Will hike in tuition fees put the next generation of farmers off studying?

The cost of Higher Education is rising rapidly, with tuition fees set to rise to a maximum of £9000 from 2012.

This will clearly have implications on all subjects, but the worry is with agricultural wages often lower than the national average, young farmers will be put off embarking on an agricultural degree, which could in turn have a knock-on effect on the future of UK farming.

The Royal Agricultural College (RAC) at Cirencester, Reading University and Nottingham University have all announced plans to set fees at £9000 pa, subject to approval by the Office for Fair Access (OFFA).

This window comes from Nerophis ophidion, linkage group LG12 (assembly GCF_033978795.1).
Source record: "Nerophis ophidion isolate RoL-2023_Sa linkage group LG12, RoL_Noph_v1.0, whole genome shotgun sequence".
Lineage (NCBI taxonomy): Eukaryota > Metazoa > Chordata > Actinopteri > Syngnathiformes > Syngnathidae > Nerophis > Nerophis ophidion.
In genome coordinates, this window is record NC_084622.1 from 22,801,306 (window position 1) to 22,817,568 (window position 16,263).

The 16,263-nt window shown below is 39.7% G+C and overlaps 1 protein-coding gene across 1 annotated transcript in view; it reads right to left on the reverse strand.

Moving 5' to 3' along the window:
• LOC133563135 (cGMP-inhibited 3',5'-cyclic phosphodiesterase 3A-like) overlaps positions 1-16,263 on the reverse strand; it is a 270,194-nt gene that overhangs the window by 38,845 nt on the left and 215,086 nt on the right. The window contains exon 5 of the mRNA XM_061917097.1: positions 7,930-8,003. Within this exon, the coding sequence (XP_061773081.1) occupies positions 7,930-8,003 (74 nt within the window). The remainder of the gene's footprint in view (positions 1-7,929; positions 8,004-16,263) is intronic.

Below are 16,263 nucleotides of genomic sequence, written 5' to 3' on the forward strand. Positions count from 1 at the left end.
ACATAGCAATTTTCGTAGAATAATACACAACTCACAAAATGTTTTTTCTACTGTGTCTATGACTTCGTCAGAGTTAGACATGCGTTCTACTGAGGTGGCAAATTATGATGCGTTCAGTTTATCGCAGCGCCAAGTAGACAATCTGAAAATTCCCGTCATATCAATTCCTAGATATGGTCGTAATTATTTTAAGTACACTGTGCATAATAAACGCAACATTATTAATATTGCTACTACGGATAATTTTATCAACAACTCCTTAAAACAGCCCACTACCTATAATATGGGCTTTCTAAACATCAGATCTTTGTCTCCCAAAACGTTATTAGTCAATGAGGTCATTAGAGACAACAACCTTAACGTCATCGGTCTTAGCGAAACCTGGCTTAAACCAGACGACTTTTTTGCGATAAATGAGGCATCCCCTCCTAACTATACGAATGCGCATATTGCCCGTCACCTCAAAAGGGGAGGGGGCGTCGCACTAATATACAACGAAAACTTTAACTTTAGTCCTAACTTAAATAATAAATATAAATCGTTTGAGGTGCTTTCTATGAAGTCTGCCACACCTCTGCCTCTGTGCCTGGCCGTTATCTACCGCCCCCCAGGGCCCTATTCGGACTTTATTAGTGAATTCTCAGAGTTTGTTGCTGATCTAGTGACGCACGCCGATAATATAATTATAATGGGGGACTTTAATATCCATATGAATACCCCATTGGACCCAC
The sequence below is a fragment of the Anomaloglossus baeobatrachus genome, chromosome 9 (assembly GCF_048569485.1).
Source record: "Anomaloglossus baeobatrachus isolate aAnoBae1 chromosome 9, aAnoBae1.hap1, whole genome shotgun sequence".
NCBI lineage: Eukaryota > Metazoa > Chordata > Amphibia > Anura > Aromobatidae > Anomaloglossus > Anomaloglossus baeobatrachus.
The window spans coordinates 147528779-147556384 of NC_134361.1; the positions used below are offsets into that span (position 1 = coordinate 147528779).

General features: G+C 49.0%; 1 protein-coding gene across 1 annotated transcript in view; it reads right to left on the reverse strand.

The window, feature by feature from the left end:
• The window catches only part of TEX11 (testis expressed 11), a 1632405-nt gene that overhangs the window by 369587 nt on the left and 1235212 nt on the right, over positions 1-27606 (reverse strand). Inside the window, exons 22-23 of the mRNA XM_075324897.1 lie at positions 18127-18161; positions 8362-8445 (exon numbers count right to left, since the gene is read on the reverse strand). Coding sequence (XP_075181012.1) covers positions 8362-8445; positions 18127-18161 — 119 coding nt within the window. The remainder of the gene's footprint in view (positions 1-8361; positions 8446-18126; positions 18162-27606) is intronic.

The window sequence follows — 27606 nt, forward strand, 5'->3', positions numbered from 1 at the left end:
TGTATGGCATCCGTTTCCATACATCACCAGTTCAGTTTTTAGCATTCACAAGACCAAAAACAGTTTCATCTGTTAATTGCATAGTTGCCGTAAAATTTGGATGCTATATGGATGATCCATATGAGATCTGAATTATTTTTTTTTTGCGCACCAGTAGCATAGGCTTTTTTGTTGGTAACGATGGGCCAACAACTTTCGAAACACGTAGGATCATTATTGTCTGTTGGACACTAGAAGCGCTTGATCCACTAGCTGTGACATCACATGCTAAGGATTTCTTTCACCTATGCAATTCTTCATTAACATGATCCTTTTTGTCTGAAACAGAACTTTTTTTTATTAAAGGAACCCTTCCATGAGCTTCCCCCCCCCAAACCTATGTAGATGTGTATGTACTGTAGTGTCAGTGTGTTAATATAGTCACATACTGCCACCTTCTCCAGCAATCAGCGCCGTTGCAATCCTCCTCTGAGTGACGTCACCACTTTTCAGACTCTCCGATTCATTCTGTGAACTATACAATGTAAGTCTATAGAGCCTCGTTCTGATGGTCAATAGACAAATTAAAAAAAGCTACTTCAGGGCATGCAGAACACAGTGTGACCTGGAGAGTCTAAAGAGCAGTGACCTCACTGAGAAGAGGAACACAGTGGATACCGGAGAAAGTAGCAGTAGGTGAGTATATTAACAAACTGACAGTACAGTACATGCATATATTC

The RAC said the fees will be directed at improving the student experience on campus at Cirencester and will enable the RAC to widen participation and fair access.  As part of the new arrangements the RAC will be developing student funding packages to encourage more applications from less well-off students.

The University of Reading, which has a strong and well established agricultural faculty, said the fees would help to provide first-class facilities and student accommodation.

Harper Adams University College have said that plans for tuition fees would be announced next week.



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